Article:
Airlines realize that brand integrity and passenger experience are critical to customer loyalty. However, many carriers still rush to introduce ancillary products without first carefully studying and thoroughly understanding how these products align with their brand and their impact on each individual’s travel experience.
Often, the race to introduce ancillary products and services is a response to economic and competitive factors. Under such circumstances, an airline may offer an overwhelming number and variety of choices to its passengers, hoping something will catch their attention.
The ease of marketing and selling ancillary products via EMDs has enabled carriers to more quickly launch a product without thinking through the implications of brand alignment with the products offered. For example, if a luxury airline starts selling drinks onboard, it likely diminishes its brand and tarnishes its reputation as a luxury carrier.
In fact, some major carriers involved with the introduction of ancillaries have now come full circle, from bundling ancillary products and services, to unbundling them, and then finally to offering something of a hybrid solution. To be successful, ancillary strategies must be created with the customer’s needs, as well as the carrier’s corporate brand, in mind.
Organizational Structure/Aligned Incentives
Some airlines already have a solid organizational structure in place, encompassing product development, alignment, implementation, and tracking and monitoring functions. These carriers only have to review their current resources to ensure the expansion of ancillary products and services can be supported by current resources (or additional resources can be added to support the growing revenue line).
Generally, these airlines have well-established product offerings with aligned incentives across all groups. They know their passengers and, in turn, their loyal customers understand the carrier’s rules and product policies.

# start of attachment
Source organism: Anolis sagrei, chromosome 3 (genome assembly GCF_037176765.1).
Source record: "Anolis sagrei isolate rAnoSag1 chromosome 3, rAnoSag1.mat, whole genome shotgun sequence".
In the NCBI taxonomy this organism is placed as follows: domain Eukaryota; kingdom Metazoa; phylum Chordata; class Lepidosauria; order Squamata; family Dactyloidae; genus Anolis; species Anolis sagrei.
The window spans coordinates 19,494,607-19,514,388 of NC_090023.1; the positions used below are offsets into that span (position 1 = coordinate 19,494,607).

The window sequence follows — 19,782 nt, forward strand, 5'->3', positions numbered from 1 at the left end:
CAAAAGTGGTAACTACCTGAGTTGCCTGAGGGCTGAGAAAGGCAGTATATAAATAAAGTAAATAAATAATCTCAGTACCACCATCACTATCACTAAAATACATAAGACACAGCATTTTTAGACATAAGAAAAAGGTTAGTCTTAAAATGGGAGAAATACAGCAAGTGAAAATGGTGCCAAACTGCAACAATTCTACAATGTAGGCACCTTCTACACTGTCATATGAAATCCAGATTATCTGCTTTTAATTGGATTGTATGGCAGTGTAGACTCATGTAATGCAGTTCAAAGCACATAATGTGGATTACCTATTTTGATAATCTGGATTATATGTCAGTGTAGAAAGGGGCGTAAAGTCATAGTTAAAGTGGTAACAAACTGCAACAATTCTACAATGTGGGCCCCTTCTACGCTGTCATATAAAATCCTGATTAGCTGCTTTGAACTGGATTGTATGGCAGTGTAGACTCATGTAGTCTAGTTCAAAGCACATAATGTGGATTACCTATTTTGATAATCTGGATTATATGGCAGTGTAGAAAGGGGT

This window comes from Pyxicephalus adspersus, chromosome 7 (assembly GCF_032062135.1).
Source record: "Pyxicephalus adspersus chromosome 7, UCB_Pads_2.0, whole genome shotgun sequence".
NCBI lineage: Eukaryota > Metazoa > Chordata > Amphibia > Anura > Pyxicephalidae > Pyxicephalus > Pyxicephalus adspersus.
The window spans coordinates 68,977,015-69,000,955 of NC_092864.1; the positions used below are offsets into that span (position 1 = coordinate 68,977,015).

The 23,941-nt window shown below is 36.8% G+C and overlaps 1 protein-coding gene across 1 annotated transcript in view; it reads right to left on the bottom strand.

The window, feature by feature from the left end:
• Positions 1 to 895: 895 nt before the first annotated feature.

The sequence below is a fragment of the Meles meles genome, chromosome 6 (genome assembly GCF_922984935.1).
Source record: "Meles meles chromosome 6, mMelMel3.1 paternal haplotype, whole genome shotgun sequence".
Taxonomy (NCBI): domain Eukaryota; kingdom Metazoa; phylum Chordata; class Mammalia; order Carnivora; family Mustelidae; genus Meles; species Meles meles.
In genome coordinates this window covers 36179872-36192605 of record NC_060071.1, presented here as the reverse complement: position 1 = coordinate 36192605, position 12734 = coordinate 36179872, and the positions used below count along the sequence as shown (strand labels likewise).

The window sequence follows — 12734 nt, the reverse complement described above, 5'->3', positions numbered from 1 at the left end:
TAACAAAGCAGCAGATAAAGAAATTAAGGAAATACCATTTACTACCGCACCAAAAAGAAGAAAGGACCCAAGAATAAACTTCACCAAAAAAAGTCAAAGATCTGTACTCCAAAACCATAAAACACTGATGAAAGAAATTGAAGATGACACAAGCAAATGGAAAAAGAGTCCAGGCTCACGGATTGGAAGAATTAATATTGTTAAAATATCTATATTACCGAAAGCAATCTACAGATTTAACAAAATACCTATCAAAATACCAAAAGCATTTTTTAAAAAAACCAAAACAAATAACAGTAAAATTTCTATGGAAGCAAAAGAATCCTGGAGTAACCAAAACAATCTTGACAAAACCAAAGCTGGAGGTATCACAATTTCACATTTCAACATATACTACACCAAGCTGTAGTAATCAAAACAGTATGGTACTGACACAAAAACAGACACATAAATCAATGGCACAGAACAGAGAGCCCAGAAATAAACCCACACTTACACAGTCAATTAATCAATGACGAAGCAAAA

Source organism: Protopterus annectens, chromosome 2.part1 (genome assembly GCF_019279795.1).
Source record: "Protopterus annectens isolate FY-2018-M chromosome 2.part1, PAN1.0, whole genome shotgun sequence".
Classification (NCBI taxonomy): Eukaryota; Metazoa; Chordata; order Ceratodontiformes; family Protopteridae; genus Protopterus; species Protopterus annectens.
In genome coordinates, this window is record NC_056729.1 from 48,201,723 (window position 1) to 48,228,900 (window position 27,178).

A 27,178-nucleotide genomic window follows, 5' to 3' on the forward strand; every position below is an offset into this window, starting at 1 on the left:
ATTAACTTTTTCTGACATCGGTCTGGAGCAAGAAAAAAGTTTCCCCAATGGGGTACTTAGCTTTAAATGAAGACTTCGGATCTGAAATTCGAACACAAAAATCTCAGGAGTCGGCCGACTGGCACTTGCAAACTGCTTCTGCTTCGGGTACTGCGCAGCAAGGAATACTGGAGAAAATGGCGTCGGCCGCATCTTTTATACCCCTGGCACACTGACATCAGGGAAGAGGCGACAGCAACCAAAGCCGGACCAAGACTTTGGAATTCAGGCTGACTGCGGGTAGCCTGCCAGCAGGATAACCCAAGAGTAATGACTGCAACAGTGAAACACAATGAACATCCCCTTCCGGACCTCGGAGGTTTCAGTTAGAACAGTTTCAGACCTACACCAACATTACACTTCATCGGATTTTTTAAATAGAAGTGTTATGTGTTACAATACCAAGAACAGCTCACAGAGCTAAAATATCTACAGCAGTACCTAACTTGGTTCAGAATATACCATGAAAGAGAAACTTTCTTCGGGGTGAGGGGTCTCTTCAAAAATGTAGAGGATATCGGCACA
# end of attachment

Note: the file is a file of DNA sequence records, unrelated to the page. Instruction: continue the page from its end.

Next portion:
In addition, all airline departments know how to sell these products, and they have standard operating procedures in place to respond during severe operational disruptions.
On the other hand, many carriers simply add the ancillary product implementation as an additional task to one of the departments without clearly establishing processes and procedures to strategize, create, coordinate, implement and track new product offerings. In such cases, carriers do not realize any significant revenue benefits from implementing EMDs.
Developing appropriate organizational structure does not always mean employing additional people. Sometimes it means re-evaluating and redistributing workload more effectively, as well as utilizing human resources more productively and eliminating redundancies within the current organization.
Once the organizational structure has been defined, it is critical for all employees to work toward the same objectives based on the airline’s strategic mission and vision.
In many instances, various departments within an airline have disparate and sometimes conflicting goals. A call-center agent, for example, may be incentivized based almost exclusively on the number of calls he or she handles to minimize costs, pushing an agent to solely focus on the number of calls handled rather than revenue generated by each call.
Meanwhile, the sales organization is given incentives to increase revenue, expecting agents to push more products during their calls to maximize revenue. However, this method extends the length of calls and reduces the total number of calls handled in the same period.
Depending on the reporting structure, the contact center and sales leaders may be working toward opposing goals.
While each department within an airline can have different goals and corresponding key performance indicators (KPIs), alignment across the organization is critical. Additionally, an agent incentive structure should also include some measurement and accountability in reaching these goals.
Additional Distribution Channels
Electronic Miscellaneous Documents provide airlines with additional distribution channels to sell ancillary products and services, such as checked baggage, meals and seat selection, which travelers can select at the same time as the purchase of tickets.
One of the most critical factors in the development and implementation of a successful ancillary strategy via EMDs is communication.
Change can be a difficult, complex process, especially in highly regulated industries such as air transportation. Thus, regular, direct communication regarding impending changes as a carrier moves to EMDs is vital. If employees understand the purpose and benefits of the proposed changes, not only will they collaborate, in many instances they will help drive the changes.